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Dash of Inspiration: Composition – Professionalism

April 22, 2013

A Dash of Inspiration, A Cup of Creativity by Doreen

Composition: Professionalism

Let’s continue with a visual review and discussion of the areas listed in GCU’s Submission Guidelines. Today we’ll continue the series with the third area in the COMPOSITION grouping of the Submission Guidelines which is:

COMPOSITION: Professionalism

The Submission Guidelines state this:

Whether a photograph, illustration or digital art, the creation process must appear to have been applied with a complete understanding of the medium, giving the overall appearance of a professional greeting card. Declines may include, but are not limited to: distracting elements and/or background, household items, snapshots of people, babies, crowds, buildings, street scenes, knicknacks, and food, photographs from moving vehicles or through windows, and children’s art; i.e., messy, distorted and/or poorly drawn art.  

So let’s talk about Composition: Professionalism

Distracting Elements and/or Background: This really should be fairly easy to understand. It does apply mostly to photographs, though could apply to digital compositions as well. It’s one of those Photography 101 lessons to compose your photograph without things like; poles sticking out of the heads of your subjects, branches and dead leaves in front of your subject, body parts that don’t belong to your subject, etc. Remember; if it does not add to your overall image then it’s a distraction. ANYTHING that draws your eye away from the subject, is a distraction. Fences, buildings, cars, etc. are all considered distractions if found in the background of your image and they are not part of the subject.

More on the subject: Guide to a Winning Photograph

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Household Items: There are two issues here, one is that in general, unless of studio quality, photographs of household objects are just not attractive imagery for the greeting card industry. Secondly, there is always the possibility of intellectual property right issues when including wall art, trinkets, collectibles, and fabrics in your photograph. If you wish to photograph a vase of flowers inside a home, you have to remove other household objects in the image, either when composing the image or in post-processing. A good photograph of a dog laying on a simple couch is fine if the image is otherwise top touch. However, a photo of a dog laying on a couch with the leg of a table in the image, a bit of carpet or curtains showing and the dog’s homemade patchwork quilt askew is most likely not going to be considered a marketable image – regardless of whether the dog is cute or grandma made the quilt.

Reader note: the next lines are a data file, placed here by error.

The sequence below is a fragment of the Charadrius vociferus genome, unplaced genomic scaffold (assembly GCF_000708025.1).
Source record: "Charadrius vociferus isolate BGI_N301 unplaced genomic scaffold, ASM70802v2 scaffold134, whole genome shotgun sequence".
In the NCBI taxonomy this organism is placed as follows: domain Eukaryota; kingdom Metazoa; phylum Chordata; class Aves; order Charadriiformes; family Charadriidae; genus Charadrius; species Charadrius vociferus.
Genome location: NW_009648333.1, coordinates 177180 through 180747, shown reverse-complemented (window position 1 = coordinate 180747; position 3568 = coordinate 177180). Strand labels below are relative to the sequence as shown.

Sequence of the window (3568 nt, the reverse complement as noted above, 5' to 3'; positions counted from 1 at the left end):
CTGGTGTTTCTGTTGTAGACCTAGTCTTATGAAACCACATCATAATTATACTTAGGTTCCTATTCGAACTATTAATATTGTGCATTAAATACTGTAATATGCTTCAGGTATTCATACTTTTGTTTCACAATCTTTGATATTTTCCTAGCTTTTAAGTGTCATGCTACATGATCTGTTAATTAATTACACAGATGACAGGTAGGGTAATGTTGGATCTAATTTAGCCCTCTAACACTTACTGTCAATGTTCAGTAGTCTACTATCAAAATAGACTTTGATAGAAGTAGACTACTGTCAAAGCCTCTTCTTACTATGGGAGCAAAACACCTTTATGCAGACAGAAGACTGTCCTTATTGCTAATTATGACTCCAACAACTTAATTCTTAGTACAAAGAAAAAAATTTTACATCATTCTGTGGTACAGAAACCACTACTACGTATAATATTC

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Snapshots:  For those of you who having a tough time differentiating between a snapshot and a professional shot, I would encourage you to go browse some place like iStock with a sort on most popular (try babies, pets,or home for examples). You should be able to see the difference. Snapshots of people have unwanted distractions, such as; limbs from other people, household/garden objects, etc. Snapshots have unflattering lighting and people often in unflattering positions or with undesirable expressions. We talked about buildings before – it’s nearly impossible to photograph buildings without the proper training and equipment and expect them to be considered professional in quality. Street scenes and travel photos are rarely acceptable as they almost always have a feeling of an editorial (newspaper) image or vacation snapshot. To have a photograph of food be acceptable for a greeting card, it needs to have amazing lighting and the perfect angle. If the food does not make your mouth water, then it’s a snapshot.

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Photos from Windows/Moving Vehicles:  You might think, well duh, but you’d be surprised how many people take photos out of a moving vehicle or through a hotel/home window and think it’s a great shot. Moving vehicles cause photographs to have two issues, the reflections in the windshield/window and the added movement of the camera causing camera shake. Not to mention the portions of dashboards and car doors that often end up in the image. Photographing through a window, even from home, will show finger prints, smudges, and water spots in addition to adding blur, reflections and flare.  It doesn’t mean there aren’t exceptions to the rule. There will always be a small handful of those rare occasions when everything fell into place for a great shot against all odds. However, these exceptions are accomplished when the photographer applies special techniques to reduce reflections and camera shake.